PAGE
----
Carbonclean, an Indian firm, has proved that carbon capture can be turned into an economically viable venture, thanks to its innovation.
At its own coal-powered boiler, located at the industrial port of Tucicorin in Southern India, the company is capturing carbon and converting it to make baking soda. The process is billed as the first ever industrial scale example of what is called Carbon Capture and Utilisation (CCU).
Soda is a base chemical with a wide range of uses including glass manufacture, sweeteners, detergents and paper products.
The traditional method to mitigate carbon emissions has been limited to Carbon Capture and Storage (CCS). The challenge with capture has been the staggering cost of forcing emissions into the underground rocks. Now, the potential savings through the ground-breaking CCU could be diverted to some other initiatives.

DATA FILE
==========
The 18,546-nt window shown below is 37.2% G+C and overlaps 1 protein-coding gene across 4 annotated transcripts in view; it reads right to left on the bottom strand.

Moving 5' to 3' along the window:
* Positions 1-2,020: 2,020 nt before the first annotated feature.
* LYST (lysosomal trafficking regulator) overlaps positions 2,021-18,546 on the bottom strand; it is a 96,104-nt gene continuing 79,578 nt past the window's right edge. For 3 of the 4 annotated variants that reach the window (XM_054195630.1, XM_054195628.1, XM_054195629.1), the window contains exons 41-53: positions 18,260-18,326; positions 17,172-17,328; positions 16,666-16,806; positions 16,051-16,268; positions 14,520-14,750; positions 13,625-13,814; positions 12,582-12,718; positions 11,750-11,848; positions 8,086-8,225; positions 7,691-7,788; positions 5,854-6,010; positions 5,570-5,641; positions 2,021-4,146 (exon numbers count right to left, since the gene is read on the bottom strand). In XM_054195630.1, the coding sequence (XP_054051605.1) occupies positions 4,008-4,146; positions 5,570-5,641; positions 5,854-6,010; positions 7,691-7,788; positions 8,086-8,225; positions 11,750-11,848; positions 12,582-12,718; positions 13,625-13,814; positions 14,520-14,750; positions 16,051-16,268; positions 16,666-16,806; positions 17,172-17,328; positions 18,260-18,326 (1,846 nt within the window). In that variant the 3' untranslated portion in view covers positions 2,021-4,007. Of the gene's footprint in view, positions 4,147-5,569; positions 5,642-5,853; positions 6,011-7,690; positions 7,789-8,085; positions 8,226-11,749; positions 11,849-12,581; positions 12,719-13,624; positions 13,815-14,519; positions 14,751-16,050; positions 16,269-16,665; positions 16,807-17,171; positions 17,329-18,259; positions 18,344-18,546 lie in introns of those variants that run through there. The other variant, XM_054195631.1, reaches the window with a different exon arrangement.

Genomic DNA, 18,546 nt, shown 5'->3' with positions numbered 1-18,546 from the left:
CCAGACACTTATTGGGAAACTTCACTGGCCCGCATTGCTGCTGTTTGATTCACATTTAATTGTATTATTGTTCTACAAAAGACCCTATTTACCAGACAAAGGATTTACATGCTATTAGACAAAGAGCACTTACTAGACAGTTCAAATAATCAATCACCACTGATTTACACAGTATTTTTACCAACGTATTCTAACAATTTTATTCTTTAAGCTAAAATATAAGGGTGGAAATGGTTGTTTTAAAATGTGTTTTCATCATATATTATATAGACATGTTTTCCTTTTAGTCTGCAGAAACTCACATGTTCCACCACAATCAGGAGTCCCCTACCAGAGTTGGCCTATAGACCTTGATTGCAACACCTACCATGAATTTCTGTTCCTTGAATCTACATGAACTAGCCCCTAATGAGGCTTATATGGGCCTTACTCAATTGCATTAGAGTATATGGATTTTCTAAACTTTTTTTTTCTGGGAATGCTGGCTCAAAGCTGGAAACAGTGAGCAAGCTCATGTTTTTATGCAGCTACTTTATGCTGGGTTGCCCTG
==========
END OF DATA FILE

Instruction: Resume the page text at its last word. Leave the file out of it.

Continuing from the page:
In an interview with BBC Radio 4, Carbonclean’s managing director, Ramachandran Gopalan, claimed that, as a result of the CCU method, his coal-fired plant had “virtually zero emissions to air or water”.
Compared to conventional carbon capture, Carbonclean says its innovation is more energy efficient, it is less corrosive and has significantly lower building costs.
Once fully operational, Carbonclean says its venture could produce a massive 60, 000 tonnes of CO2 annually. This was not possible using current technologies, which have proved to have limitations and not commercially viable.
Sourced from an article published in The Guardian, and edited for African Mining Brief Online